Sue Carlson: Why Agriculture is Essential to the Success of the SDGs as a Whole

Farming First is at the United Nations today, addressing a session on Financing for Development and the Post-2015 process. The delegation is bringing agriculture’s central role in achieving several of the Sustainable Development Goals to the attention of negotiators, not just those relating to hunger.

Sue Carlson, Chair of the Women’s Committee of the World Farmers’ Organisation has also highlighted concern that access to inputs and extension is not currently featured in the draft outcome statement of the International Conference on Financing Development. Read her statement below. Continue reading : A reliable internet resource for farmers, an American research-based learning network, launched in 2003, provides objective, peer-reviewed, scientific information, on a range of subjects. It draws information from 60 organisations and universities, and publishes between 10 and 20 articles a day.

Agricultural extension was once known as the application of scientific research and new knowledge to agricultural practices through farmer education. Today it encompasses a much wider range of communication and learning activities, organised by professionals from different backgrounds.

Over the past few decades, the Internet has transformed the way we live, work, learn and play. By the end of 2010, 2 billion people were online, and it is estimated that 66 percent of households in developed countries now have Internet access. Today we live in a world that revolves around information and knowledge. Via the Internet, scientific experts are now able to interact virtually with people across the globe, taking their expertise to those who need it. This is the basis of

The website is organised into nine main categories or ‘resource areas’:

  • Alerts
  • Community
  • Disaster issue
  • Energy
  • Farm
  • Health & nutrition
  • Pest management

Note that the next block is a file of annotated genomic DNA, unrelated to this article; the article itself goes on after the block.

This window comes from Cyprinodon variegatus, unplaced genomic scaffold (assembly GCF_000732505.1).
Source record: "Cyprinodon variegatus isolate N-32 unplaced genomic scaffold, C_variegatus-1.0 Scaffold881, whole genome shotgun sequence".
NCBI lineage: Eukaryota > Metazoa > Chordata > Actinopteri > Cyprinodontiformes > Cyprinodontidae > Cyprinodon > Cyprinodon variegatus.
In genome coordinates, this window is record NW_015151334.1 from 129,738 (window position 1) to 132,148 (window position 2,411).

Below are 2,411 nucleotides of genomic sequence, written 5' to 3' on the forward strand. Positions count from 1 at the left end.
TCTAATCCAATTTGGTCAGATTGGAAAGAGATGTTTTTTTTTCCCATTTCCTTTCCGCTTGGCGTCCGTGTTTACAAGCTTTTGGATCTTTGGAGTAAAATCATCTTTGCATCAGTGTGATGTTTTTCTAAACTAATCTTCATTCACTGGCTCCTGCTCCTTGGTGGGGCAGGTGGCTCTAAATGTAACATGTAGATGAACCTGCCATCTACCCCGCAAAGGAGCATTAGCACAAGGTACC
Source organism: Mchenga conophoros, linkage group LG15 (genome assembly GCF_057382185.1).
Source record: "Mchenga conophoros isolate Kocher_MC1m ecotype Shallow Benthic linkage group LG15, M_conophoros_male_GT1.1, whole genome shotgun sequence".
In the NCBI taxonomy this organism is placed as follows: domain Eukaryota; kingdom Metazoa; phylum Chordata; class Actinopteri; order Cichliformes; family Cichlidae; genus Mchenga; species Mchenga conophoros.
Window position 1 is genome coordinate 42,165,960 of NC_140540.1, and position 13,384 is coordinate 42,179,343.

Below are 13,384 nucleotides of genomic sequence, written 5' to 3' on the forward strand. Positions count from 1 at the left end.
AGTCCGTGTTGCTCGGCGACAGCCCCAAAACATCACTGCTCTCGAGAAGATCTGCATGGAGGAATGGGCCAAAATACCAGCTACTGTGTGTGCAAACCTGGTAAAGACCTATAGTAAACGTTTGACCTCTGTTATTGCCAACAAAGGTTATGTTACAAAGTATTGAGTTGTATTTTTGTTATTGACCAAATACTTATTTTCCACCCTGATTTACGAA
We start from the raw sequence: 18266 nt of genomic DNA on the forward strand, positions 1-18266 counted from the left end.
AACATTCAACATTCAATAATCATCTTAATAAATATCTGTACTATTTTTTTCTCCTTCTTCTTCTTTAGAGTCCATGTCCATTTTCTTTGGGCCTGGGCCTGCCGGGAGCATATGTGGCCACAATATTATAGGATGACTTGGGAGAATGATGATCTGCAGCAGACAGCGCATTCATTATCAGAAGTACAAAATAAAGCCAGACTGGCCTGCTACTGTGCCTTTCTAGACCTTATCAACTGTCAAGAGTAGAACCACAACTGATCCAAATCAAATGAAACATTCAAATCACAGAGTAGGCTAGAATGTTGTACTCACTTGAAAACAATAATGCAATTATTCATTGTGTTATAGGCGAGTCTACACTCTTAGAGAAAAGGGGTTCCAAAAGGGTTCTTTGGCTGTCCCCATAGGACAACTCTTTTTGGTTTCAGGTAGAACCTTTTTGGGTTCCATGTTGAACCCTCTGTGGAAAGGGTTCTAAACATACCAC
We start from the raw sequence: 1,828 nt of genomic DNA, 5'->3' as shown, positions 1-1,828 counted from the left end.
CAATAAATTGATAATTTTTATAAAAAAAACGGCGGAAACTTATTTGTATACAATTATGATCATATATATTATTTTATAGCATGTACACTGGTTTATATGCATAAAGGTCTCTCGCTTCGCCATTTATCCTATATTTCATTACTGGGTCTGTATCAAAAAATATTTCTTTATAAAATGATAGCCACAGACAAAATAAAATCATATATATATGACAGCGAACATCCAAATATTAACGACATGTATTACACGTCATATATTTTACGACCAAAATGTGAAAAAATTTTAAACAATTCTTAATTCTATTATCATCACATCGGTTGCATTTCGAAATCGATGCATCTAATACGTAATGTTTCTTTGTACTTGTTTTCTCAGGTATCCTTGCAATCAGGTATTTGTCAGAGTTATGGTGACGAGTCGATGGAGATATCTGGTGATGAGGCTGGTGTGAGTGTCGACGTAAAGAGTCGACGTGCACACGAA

• Youth

Each of these specific sections contains information on upcoming events, articles, news updates and latest research results in each field, from a team of leading experts. Even educational lessons can be found, such as instructions on how to prepare for an agricultural disaster, or the affordability of sustainable living.

In the “Farm” category alone, no less than 19 subject areas are listed and sub-categories include; corn and soybean production, forest farming, plant breeding and genomics, freshwater aquaculture, and aquaculture. Farmers can click on the precise category they are interested in and get specific information, matching their needs.

One significant feature of the website is its interactive capability, whereby individuals can contact the foundation directly if they cannot find the information they are looking for, via written posts or by phone. If eXtension is unable to respond to a request, a new resource area can be created as soon as possible, once its team of experts has found a solution.

In a recent interview with Farming First, Gregory L. Crosby, from the National Institute for Food and Agriculture, explained how beneficial this type of interface could be to smallholder farmers. He said:

The smallholder farmer could call into a telecentre and ask for recommendations, and the extension agent could be looking at a data base, such as eXtension, and would be able to call up geographically specific advice, let’s say on the application of fertilizer. In fact there are several of these projects around the world right now. Another is called nutrient manager, where a rice farmer can call in and get a specific fertilizer recommendation.

Many institutions and organisations have already joined this national project, which is helping people improve the way they farm. Through further collaboration, the website will continue to be a rich source of information, making it a valuable resource for years to come.